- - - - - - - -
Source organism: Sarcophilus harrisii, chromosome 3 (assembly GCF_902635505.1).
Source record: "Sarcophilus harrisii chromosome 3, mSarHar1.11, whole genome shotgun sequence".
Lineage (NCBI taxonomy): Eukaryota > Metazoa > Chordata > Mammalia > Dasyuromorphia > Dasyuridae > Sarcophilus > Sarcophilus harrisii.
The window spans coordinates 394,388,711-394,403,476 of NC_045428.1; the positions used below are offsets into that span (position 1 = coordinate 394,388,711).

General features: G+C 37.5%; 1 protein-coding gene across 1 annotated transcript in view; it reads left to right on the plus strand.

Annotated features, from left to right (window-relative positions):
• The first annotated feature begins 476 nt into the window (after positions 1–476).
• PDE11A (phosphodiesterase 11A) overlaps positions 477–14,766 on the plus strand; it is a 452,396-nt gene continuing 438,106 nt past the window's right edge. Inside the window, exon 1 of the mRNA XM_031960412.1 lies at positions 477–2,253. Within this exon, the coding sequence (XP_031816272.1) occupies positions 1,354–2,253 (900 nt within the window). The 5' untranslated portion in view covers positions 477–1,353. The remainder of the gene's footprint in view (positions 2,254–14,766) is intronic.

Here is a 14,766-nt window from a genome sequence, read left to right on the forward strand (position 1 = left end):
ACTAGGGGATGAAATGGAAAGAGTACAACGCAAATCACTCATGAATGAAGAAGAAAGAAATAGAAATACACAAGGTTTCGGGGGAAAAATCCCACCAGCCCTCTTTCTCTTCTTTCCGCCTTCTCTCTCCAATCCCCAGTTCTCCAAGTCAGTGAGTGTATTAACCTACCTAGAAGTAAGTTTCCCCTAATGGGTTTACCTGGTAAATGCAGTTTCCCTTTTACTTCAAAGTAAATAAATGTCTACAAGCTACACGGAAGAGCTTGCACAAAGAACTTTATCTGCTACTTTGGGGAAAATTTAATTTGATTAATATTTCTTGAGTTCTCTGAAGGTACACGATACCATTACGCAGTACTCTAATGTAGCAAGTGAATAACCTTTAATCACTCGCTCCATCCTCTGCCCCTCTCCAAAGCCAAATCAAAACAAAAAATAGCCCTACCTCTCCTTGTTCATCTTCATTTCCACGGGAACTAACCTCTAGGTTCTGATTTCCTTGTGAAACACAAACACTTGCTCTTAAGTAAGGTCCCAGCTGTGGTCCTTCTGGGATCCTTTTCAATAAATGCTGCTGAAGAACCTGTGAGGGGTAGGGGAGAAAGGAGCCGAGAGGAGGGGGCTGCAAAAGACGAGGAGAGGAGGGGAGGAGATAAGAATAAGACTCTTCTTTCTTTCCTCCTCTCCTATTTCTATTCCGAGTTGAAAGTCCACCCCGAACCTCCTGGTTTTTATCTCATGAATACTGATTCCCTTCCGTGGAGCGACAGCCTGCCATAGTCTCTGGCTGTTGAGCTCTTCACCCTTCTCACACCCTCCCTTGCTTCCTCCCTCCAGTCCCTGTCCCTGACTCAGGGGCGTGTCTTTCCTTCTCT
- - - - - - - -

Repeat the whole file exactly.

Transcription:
Source organism: Sarcophilus harrisii, chromosome 3 (assembly GCF_902635505.1).
Source record: "Sarcophilus harrisii chromosome 3, mSarHar1.11, whole genome shotgun sequence".
Lineage (NCBI taxonomy): Eukaryota > Metazoa > Chordata > Mammalia > Dasyuromorphia > Dasyuridae > Sarcophilus > Sarcophilus harrisii.
The window spans coordinates 394,388,711-394,403,476 of NC_045428.1; the positions used below are offsets into that span (position 1 = coordinate 394,388,711).

General features: G+C 37.5%; 1 protein-coding gene across 1 annotated transcript in view; it reads left to right on the plus strand.

Annotated features, from left to right (window-relative positions):
• The first annotated feature begins 476 nt into the window (after positions 1–476).
• PDE11A (phosphodiesterase 11A) overlaps positions 477–14,766 on the plus strand; it is a 452,396-nt gene continuing 438,106 nt past the window's right edge. Inside the window, exon 1 of the mRNA XM_031960412.1 lies at positions 477–2,253. Within this exon, the coding sequence (XP_031816272.1) occupies positions 1,354–2,253 (900 nt within the window). The 5' untranslated portion in view covers positions 477–1,353. The remainder of the gene's footprint in view (positions 2,254–14,766) is intronic.

Here is a 14,766-nt window from a genome sequence, read left to right on the forward strand (position 1 = left end):
ACTAGGGGATGAAATGGAAAGAGTACAACGCAAATCACTCATGAATGAAGAAGAAAGAAATAGAAATACACAAGGTTTCGGGGGAAAAATCCCACCAGCCCTCTTTCTCTTCTTTCCGCCTTCTCTCTCCAATCCCCAGTTCTCCAAGTCAGTGAGTGTATTAACCTACCTAGAAGTAAGTTTCCCCTAATGGGTTTACCTGGTAAATGCAGTTTCCCTTTTACTTCAAAGTAAATAAATGTCTACAAGCTACACGGAAGAGCTTGCACAAAGAACTTTATCTGCTACTTTGGGGAAAATTTAATTTGATTAATATTTCTTGAGTTCTCTGAAGGTACACGATACCATTACGCAGTACTCTAATGTAGCAAGTGAATAACCTTTAATCACTCGCTCCATCCTCTGCCCCTCTCCAAAGCCAAATCAAAACAAAAAATAGCCCTACCTCTCCTTGTTCATCTTCATTTCCACGGGAACTAACCTCTAGGTTCTGATTTCCTTGTGAAACACAAACACTTGCTCTTAAGTAAGGTCCCAGCTGTGGTCCTTCTGGGATCCTTTTCAATAAATGCTGCTGAAGAACCTGTGAGGGGTAGGGGAGAAAGGAGCCGAGAGGAGGGGGCTGCAAAAGACGAGGAGAGGAGGGGAGGAGATAAGAATAAGACTCTTCTTTCTTTCCTCCTCTCCTATTTCTATTCCGAGTTGAAAGTCCACCCCGAACCTCCTGGTTTTTATCTCATGAATACTGATTCCCTTCCGTGGAGCGACAGCCTGCCATAGTCTCTGGCTGTTGAGCTCTTCACCCTTCTCACACCCTCCCTTGCTTCCTCCCTCCAGTCCCTGTCCCTGACTCAGGGGCGTGTCTTTCCTTCTCT